What is the Best Treatment for Psoriasis?

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Answered by: Tammy, An Expert in the Dermatology - General Category
To better understand the main treatment options for psoriasis, Tammy News sat down with acclaimed dermatologist Dr. Stoner after his recent presentation at the Psoriasis Academy.

"There are several ways to approach psoriasis," Dr. Stoner, , Head of Dermatology at the University of Here, tells Tammy News. "Many patients respond well to topical treatments, such as ointments, and steroids, but those with more severe psoriasis or those in non-compliance with these treatment options, can now be placed on either a TNF inhibitor or a momoclonal antibody."


Inflammatory disorders, such as psoriasis, rheumatoid arthritis, and psoriatic arthritis are most often treated with either a monoclonal antibody, which has been created from a parent cell of tumor necrosis factor (TNF), or drugs that interfere with TNF receptors by acting as a TNF inhibitor.

“TNF-alpha,” says Dr. Stoner, “plays a key role in the progress of inflammatory diseases because it is the dominant regulator of the inflammatory response in several organ systems. It is the main driver that makes many important decisions on how the body responds to, in most of my cases, the treatment of psoriasis.”

TNF-alpha (TNFa) is a cytokine produced by monocytes and macrophages, two types of white blood cells that dictate the immune response by increasing the transport of white blood cells to sites of inflammation.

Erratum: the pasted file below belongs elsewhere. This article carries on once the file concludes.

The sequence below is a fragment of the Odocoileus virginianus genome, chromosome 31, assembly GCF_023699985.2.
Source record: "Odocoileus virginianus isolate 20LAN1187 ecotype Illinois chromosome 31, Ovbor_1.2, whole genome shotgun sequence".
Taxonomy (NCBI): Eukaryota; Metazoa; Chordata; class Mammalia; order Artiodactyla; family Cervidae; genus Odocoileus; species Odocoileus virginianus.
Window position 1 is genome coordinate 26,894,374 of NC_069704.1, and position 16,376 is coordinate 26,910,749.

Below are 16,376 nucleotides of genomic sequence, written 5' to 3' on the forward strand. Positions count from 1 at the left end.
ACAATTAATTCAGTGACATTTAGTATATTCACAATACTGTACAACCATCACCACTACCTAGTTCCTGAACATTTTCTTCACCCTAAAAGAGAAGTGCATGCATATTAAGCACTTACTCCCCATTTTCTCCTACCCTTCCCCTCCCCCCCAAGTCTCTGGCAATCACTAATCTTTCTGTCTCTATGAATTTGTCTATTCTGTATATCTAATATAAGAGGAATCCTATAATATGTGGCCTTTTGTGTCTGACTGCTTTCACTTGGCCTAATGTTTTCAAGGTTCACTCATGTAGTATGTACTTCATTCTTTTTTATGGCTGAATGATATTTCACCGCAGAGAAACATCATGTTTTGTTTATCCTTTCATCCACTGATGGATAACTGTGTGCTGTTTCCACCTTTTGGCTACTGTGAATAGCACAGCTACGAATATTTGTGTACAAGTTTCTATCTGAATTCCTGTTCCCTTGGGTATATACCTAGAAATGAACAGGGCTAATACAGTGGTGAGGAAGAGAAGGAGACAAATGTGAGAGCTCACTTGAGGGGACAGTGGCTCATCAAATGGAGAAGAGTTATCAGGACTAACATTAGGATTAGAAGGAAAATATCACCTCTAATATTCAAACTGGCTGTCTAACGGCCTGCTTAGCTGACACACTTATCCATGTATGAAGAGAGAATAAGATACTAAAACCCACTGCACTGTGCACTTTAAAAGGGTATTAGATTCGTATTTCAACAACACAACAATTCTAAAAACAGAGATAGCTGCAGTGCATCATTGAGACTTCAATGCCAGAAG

“Inhibition of this action,” Dr. Stoner explains, “reduces the inflammatory response, which is vital to treating autoimmune diseases.”

TNF Inhibitors

TNF inhibitors are fusion proteins produced through expression of recombinant DNA, engineered to link the gene for soluble TNF receptor 2 to the gene for the Fc component of human immunoglobulin G1 (IgG1). Using TNF inhibitors produces a continuous protein fusing TNF receptor 2 to IgG1.

TNF inhibitors bind to TNFa and decrease its role in inflammatory diseases such as rheumatoid arthrisits, psoriasis, and ankylosing spondylitis.

Monoclonal Antibodies

Monoclonal antibodies (mAb or moAb) are mono-specific antibodies composed of identical immune cells, which are all clones of a unique parent cell.

MAbs neutralize the biological activity of TNFa by binding to the soluble (free floating in the blood) and trans-membrane (located on the outer membranes of T cells and similar immune cells) forms of TNFa. This inhibits or prevents the binding of TNFa with its receptors.

Focusing on the Patient

“Both are invaluable for patient care in the fields of dermatology and rheumatology,” says Dr. Stoner, “but in my practice we tend toward the use of TNF inhibitors in the treatment of psoriasis because we’ve found these to be less taxing on the organ systems of our patients, though each option should be evaluated on a case-by-case basis.”

Patient-focused care is critical in the treatment of psoriasis and all inflammatory diseases, especially given the high number of associating co-morbidities, such as cardiovascular disease and diabetes. Each patient is an individual with individual responses to various treatment plans.

Dr. Stoner concludes: "My best approach is to keep open, trusting lines of communication with my patients so that together we can determine what is the best treatment for psoriasis for them."

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